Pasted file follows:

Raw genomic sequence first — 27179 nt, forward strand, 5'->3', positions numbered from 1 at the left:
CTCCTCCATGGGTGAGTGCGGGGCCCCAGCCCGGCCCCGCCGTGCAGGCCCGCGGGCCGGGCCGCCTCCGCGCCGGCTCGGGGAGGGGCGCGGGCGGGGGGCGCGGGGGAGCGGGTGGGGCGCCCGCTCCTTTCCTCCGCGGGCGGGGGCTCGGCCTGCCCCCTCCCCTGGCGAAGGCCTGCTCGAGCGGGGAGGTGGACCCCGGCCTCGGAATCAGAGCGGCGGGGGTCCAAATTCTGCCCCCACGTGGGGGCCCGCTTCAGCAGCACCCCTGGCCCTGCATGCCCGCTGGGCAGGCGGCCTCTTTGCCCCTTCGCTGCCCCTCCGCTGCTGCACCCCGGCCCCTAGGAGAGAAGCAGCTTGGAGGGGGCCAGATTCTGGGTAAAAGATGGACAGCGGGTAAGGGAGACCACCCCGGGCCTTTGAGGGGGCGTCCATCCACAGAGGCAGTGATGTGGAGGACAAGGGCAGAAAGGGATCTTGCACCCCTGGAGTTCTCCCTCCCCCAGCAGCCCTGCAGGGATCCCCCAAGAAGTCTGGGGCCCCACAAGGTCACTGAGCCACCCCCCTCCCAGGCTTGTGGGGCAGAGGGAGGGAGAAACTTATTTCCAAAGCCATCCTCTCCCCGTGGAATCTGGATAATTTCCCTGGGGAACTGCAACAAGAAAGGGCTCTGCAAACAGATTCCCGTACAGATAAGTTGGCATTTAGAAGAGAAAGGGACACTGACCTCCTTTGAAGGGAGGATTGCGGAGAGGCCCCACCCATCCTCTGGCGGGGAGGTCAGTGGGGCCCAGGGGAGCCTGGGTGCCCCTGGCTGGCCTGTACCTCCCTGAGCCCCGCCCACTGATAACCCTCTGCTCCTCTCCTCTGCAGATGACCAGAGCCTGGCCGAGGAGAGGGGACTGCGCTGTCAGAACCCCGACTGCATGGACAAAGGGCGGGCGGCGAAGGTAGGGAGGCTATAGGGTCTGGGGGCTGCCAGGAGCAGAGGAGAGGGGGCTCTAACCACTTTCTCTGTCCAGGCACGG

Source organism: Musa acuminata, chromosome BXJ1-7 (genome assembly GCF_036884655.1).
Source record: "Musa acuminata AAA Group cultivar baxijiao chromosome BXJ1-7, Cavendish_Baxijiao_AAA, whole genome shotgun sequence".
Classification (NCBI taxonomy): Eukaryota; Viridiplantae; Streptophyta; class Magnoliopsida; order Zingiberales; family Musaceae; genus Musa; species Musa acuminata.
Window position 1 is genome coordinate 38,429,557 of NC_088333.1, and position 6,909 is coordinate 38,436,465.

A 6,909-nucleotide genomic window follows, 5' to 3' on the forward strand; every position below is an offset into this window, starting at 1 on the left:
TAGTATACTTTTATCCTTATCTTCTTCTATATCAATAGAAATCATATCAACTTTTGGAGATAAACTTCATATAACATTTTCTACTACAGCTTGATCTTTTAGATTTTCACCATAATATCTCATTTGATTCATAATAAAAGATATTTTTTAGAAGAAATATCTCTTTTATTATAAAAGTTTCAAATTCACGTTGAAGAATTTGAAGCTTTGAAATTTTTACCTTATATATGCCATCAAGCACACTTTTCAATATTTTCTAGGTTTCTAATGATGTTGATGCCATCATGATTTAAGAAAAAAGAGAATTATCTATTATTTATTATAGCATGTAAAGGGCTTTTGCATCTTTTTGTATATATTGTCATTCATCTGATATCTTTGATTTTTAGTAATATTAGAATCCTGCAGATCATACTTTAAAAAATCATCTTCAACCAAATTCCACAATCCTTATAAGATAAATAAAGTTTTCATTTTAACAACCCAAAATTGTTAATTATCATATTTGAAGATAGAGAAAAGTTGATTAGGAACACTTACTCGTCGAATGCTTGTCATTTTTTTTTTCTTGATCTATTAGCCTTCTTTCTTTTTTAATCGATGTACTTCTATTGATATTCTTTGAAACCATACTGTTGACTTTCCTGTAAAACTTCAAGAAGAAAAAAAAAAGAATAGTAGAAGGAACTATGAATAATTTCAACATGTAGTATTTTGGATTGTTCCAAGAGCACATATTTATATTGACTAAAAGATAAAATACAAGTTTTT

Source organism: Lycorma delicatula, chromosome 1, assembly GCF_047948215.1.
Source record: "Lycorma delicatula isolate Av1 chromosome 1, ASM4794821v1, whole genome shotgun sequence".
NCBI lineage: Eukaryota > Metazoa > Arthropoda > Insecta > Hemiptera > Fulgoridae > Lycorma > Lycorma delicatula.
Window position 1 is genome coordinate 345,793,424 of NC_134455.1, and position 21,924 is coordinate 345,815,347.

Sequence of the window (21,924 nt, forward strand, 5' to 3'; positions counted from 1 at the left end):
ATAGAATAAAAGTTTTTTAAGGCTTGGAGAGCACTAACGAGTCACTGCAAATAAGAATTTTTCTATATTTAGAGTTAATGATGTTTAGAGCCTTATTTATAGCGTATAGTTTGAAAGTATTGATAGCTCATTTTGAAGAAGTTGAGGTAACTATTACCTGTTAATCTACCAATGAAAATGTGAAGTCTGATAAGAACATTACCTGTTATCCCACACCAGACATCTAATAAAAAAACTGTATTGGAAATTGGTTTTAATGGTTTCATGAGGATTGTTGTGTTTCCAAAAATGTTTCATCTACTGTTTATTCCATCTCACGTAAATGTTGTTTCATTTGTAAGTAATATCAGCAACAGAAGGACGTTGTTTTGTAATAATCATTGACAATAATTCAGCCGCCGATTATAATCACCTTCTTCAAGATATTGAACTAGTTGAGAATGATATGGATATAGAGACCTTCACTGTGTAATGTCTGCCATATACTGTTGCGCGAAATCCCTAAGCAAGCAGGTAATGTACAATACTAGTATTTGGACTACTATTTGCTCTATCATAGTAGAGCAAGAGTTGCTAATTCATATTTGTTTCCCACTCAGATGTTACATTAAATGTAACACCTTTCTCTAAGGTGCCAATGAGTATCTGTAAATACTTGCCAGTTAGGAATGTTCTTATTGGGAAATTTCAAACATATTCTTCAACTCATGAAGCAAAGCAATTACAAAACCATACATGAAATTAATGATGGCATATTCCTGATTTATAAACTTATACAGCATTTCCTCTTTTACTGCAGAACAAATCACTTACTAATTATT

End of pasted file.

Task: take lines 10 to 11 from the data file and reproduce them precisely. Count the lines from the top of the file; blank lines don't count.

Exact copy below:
Source record: "Lycorma delicatula isolate Av1 chromosome 1, ASM4794821v1, whole genome shotgun sequence".
NCBI lineage: Eukaryota > Metazoa > Arthropoda > Insecta > Hemiptera > Fulgoridae > Lycorma > Lycorma delicatula.